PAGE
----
Houston Police Chief Art Acevedo: Vote out politicians only “offering prayers” after shootings

Houston Police Chief Art Acevedo slammed elected officials for inaction on the state and federal level in response to repeated shootings at schools across the country. His comments come in the wake of the latest school shooting at Santa Fe High School in Texas which left 10 people dead.

  • Transcript: Houston Police Chief Art Acevedo on “Face the Nation” 

Appearing on CBS News’ “Face the Nation” Sunday, Acevedo said that political leaders are failing to heed the will of the voters when it comes to gun regulations and reforms.

“Let me tell you, people at the state level and the federal level in too many places in our country are not doing anything other than offering prayers,” Acevedo said. “We need to start using the ballot box and ballot initiatives to take the matters out of the hands of people that are doing nothing that are elected into the hands of the people to see that the will of the people in this country is actually carried out.”

Acevedo added that “local governments are starting to make a difference” by enacting their own reforms. 

“I think that the American people, gun owners — the vast majority of which are pragmatic and actually support gun sense and gun reform in terms of keeping guns in the right hands,” Acevedo said. 

Acevedo posted on Facebook that he had “hit rock bottom” and “shed tears of sadness, pain and anger” over the Texas killings. The post went viral in the days after the shooting.

On Sunday, he said that one policy to consider would be stronger laws mandating proper security of guns in private homes. According to Texas Gov. Greg Abbott, the suspect used a shotgun and a .38-caliber revolver which his father owned legally. Abbott told reporters that he didn’t know whether the father was aware his son had obtained the weapons.

“If you have firearms in your home and you do not secure them and you don’t secure them in a manner that can preclude someone from grabbing them and taking them and carrying out this carnage, [there] is a criminal liability that attaches,” Acevedo suggested. 

He added, “I believe that anyone that owns a firearm that doesn’t secure it properly [and it] ends up in the wrong hands and used to kill innocent people, that that should carry some significant consequences. We need to think about that on the national level across this country.”

Behind-the-Scenes Photos from the Jackalope Rut in Wyoming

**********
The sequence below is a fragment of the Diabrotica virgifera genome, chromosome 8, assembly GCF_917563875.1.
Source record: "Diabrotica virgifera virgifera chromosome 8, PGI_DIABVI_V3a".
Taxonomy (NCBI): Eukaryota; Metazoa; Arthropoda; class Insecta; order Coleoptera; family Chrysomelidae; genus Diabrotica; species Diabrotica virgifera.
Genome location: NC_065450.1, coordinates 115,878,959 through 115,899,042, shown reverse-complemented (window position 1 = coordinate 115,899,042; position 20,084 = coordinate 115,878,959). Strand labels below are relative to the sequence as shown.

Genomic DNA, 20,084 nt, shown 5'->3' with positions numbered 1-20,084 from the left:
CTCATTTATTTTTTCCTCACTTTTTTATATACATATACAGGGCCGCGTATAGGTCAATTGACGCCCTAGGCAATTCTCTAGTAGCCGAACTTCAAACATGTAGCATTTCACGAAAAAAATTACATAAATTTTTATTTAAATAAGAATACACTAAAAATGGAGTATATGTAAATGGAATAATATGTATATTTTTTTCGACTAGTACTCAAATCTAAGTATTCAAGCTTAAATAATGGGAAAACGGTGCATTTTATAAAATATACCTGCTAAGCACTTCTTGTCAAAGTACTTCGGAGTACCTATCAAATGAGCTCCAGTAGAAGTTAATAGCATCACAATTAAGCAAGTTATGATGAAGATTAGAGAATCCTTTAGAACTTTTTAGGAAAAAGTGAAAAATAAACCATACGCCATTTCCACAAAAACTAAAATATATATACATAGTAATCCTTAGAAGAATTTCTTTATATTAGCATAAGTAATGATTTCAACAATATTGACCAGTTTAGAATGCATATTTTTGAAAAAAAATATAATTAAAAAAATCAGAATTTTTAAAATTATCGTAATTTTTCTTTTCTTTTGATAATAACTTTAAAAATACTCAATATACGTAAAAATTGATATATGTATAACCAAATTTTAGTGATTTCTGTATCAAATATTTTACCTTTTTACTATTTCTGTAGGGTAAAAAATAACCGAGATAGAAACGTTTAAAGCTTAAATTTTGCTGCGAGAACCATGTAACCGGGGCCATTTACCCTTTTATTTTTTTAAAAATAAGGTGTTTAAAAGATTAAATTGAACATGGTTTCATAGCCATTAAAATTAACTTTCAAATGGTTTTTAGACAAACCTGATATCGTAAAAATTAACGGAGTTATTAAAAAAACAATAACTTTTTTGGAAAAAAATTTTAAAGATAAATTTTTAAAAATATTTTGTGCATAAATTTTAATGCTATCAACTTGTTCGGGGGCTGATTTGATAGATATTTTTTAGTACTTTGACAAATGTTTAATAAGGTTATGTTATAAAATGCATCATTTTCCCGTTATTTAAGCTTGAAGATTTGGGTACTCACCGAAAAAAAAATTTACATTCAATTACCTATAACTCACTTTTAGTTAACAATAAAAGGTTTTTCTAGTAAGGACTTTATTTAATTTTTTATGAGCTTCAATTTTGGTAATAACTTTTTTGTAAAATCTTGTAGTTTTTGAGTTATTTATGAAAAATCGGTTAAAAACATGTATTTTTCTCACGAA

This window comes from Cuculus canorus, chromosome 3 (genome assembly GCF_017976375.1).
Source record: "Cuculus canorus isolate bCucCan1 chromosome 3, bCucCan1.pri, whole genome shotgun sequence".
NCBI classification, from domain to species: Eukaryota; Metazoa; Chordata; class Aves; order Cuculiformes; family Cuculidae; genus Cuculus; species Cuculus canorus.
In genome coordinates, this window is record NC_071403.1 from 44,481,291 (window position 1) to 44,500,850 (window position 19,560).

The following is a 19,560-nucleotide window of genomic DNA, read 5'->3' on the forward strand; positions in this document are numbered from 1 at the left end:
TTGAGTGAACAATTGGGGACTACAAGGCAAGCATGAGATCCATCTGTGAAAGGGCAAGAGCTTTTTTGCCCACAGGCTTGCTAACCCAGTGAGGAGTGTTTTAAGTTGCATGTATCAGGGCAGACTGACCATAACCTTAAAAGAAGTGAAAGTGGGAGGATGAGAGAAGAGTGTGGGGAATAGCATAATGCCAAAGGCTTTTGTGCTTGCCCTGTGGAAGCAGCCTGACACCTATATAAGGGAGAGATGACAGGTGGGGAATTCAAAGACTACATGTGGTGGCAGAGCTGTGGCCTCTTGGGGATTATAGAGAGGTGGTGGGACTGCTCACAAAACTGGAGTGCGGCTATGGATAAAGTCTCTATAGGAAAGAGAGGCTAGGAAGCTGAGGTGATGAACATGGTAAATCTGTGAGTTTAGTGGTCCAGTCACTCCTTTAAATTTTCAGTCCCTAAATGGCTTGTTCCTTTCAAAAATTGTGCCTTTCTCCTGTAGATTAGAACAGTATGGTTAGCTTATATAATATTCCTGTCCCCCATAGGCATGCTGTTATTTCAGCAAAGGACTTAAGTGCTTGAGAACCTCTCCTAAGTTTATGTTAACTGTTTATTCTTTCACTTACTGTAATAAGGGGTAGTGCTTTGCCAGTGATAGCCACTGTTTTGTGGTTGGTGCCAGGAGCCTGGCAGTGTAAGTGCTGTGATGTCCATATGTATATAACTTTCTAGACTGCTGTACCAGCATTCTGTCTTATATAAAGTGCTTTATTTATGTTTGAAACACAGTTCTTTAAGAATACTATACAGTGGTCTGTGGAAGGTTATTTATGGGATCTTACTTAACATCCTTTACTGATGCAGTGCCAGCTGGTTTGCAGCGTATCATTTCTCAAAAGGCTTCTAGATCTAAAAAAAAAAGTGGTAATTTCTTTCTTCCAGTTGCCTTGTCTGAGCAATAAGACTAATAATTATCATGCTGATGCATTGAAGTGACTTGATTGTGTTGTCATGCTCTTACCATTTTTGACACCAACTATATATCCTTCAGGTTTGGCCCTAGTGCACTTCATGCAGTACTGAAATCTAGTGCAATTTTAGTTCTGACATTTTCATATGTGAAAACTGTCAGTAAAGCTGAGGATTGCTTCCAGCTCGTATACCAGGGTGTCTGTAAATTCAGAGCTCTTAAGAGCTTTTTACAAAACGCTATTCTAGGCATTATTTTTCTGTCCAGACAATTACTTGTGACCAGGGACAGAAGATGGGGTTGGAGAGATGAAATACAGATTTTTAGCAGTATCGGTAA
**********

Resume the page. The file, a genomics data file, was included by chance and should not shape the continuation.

Check out these extremely rare photographs of two rutting jackalope bucks fighting each other for breeding rights.

While other seasons are starting to heat up around the U.S., many forget the jackalope rut has started in Wyoming. This year is looking like it will be a record year for jackalope hunting!

While they are normally an elusive species, these shy creatures throw caution to the wind at the start of the jackalope rut, which occurs between the end of snipe season and the beginning of the unicorn rut.

If you’re lucky enough to have a jackalope tag, the jackalope rut is an ideal time to bag a great trophy buck.

This hunter managed to capture these incredible, close-range photographs of two rutting jackalope near Cody, Wyoming.

With the jackalope rut going full-bore, sights like this one will be much more common everywhere jackalope are found.

Jackalope bucks are known to be pretty aggressive, especially during the jackalope rut. This photographer was extremely lucky to get close enough to take these photographs without being attacked!

Both of those bucks are pretty nice, but the one on the left (above) is outstanding. He’ll make the Boone & Crockett record book for sure. I’d probably give the one on the right another year.

I’m sure there was an unseen jackalope doe in heat nearby that was the prize of this brutal fight.

Just like with deer, the jackalope rut often starts earlier up north than it does in southern states, so jackalope hunters in Texas might have to wait a couple more weeks before seeing activity like this.

Anyone seeing signs of the jackalope rut starting where you live?